Date of Award

Spring 5-13-2013

Embargo Period

9-2-2013

Degree Type

Thesis

Degree Name

Master of Design (MDes)

Department

Design

Advisor(s)

David Kaufer

Abstract

Abstract. {narRecuperate} [narrate + recuperate] is a system that helps patients acquire proficiency articulating their own health concerns. It is born of the idea that the future of healthcare must lie in the hands of patients, while acknowledging that most people have neither the expertise nor the self-reflection skills necessary to manage their own care. The system harnesses the way people narrate their experiences: wrought with questions, discoveries, emotional pain, circular logic, and, at times, remarkable clarity. It then blends those tendencies with deep knowledge reservoirs and data structures only penetrable by physicians, creating an ecosystem of interactive visualizations aimed at increasing patient agency while not detracting from physician authority. The aim is to build a communication artifact, not to architect a battlefield.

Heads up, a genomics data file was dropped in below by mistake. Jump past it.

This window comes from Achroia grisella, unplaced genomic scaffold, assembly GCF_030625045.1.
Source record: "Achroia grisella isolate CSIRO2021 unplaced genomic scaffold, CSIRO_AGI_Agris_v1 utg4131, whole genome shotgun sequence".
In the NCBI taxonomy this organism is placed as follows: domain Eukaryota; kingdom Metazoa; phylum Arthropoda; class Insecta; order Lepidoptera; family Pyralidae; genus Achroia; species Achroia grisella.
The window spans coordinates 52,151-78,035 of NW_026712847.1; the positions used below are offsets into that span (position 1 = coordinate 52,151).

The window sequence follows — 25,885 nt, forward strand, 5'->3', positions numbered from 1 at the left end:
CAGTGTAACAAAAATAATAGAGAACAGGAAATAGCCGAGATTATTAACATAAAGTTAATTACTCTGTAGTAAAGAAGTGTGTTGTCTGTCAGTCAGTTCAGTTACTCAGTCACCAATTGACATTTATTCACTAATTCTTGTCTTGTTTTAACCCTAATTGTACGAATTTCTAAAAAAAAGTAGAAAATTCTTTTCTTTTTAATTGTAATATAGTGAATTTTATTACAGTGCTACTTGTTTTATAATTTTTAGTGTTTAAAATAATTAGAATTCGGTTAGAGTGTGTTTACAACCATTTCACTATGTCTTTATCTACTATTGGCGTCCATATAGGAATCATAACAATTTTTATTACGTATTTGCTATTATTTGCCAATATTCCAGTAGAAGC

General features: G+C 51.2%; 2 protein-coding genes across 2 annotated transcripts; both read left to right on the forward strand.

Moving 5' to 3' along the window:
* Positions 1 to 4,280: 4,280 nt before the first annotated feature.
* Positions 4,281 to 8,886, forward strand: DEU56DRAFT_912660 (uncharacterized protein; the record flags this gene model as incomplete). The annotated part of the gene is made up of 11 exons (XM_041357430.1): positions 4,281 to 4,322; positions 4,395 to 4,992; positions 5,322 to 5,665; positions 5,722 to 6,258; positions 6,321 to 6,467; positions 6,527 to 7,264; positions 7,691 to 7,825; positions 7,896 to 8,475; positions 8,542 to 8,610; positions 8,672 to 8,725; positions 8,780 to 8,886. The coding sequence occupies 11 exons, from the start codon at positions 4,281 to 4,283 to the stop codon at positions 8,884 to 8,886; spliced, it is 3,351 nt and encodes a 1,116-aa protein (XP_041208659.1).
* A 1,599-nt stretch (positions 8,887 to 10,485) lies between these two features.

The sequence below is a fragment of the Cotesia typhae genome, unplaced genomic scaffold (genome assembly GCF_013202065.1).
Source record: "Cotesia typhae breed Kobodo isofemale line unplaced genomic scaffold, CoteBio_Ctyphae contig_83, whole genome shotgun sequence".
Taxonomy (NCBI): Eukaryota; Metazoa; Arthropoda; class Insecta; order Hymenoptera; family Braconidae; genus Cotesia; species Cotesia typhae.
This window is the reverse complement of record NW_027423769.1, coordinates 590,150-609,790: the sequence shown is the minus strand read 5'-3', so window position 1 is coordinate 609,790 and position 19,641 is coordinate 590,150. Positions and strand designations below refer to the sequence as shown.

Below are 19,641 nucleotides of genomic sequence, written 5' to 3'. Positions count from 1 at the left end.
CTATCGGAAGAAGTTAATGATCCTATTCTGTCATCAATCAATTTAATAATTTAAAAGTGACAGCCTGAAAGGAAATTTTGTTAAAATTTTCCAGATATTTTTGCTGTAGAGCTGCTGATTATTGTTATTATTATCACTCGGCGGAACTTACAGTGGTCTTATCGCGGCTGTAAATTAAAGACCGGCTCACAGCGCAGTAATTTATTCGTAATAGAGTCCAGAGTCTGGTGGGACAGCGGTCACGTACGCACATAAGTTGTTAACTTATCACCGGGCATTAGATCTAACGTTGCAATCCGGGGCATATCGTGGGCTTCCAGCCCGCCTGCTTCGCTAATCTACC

The system is underpinned by insights gained from extensive face-to-face interviews with people—some with minimal health concerns, others suffering through unimaginable situations—and contextualized by what I have learned about American healthcare through working within the University of Pittsburgh Medical Center (UPMC): a top ranked but also heavily commercialized hospital system. The design itself is inspired by work in fields spanning anthropology, art, literature, film, information architecture, biomedical engineering, and behavioral psychology.

This document presents an early concept for an online, screen-based portal, but the ideas contained within the design do not rely on any particular technology. The vision is an ubiquitous patient-centered system that would continuously evolve with a person over the course of a lifetime: an ever-evolving record of self-and-health.

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